vacation-time

TAKE THREE WEEKS OFF

It's one way to invest in your health.

Every athlete knows that education is a crucial part of performance. Sport and exercise research, insight from top trainers, science, and technology help you to better understand your body so you can craft a healthier lifestyle, workouts, and recovery plan.

In our daily news series, experts address some of the latest fitness research, nutrition, style, and health stories.


THE SCIENCE
It’s time for you to take a vacation—not just for the fun of it, but for your health.

Finnish researchers looked at data from more than 1,200 businessmen with at least one risk for heart disease (like genetics) but were otherwise healthy. Half of the men were asked to make lifestyle changes, such as eating healthier and exercising more. Surprisingly, it turned out only those who took at least three weeks off per year reduced their risk 15 years later. 

The researchers say it’s hard to tell whether these findings would apply to women, but separate studies have shown the huge benefits of taking time off for both genders.
EXPERT INSIGHT
Last year, more than half of Americans wasted their vacation days. If you’re part of the 48 percent who used them all, chances are you have healthy habits like being active and eating well, says study author Timo Strandberg, MD, Ph.D., professor of medicine at the University of Helsinki in Finland.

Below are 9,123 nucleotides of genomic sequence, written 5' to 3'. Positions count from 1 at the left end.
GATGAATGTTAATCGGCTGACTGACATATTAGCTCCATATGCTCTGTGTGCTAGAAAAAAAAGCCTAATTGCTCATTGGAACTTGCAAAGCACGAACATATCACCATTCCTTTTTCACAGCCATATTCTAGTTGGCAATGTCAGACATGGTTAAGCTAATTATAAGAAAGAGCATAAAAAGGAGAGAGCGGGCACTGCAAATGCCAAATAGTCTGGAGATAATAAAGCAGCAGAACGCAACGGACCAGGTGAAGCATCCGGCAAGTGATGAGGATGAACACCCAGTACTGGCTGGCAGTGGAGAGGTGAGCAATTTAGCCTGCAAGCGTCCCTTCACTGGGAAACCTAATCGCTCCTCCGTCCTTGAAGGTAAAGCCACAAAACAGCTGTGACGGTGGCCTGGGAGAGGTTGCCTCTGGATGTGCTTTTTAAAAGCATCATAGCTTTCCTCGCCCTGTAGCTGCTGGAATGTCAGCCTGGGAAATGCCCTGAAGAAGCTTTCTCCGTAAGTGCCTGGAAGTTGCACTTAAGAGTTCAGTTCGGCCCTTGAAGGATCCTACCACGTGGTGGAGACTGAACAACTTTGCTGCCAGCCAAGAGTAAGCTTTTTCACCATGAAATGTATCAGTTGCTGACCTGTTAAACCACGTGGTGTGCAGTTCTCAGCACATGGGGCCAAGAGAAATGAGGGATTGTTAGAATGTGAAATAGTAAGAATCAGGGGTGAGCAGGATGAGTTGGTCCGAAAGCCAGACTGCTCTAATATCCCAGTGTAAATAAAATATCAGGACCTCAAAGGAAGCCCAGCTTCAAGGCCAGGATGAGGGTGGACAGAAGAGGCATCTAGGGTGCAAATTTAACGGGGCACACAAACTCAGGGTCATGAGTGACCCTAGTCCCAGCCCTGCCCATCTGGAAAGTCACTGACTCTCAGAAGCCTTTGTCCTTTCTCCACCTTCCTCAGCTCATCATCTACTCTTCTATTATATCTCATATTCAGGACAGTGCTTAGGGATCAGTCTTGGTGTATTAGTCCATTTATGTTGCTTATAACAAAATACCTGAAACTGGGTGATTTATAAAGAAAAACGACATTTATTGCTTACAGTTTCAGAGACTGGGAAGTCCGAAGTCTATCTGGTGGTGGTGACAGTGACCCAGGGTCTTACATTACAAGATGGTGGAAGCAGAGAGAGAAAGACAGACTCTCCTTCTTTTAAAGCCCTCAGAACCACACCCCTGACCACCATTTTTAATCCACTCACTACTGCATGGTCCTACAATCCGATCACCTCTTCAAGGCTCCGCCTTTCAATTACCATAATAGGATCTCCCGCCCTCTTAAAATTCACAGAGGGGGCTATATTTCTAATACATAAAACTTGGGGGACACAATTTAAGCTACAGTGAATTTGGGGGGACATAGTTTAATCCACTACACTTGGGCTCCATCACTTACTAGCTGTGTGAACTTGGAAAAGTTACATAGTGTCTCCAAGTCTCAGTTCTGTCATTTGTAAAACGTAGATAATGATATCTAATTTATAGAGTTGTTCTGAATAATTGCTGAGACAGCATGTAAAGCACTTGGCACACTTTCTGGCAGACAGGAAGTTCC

It’s not clear if taking less time off leads to stress and bad habits or vice versa, but either way, it hurts your health. Strandberg says it’s linked to higher BMI and earlier death in otherwise healthy people.
THE BOTTOM LINE
Ideally, take at least three weeks of vacation each year, or as many as your workplace offers. Time off can help relieve stress, but only if you make it work for your lifestyle, Strandberg says. If escaping for a full week at a time only makes you feel more crazed when you get back to the office, sprinkle a bunch of long weekends throughout the year instead. 

Photo: Fred Meylan/Blaublut-Edition.com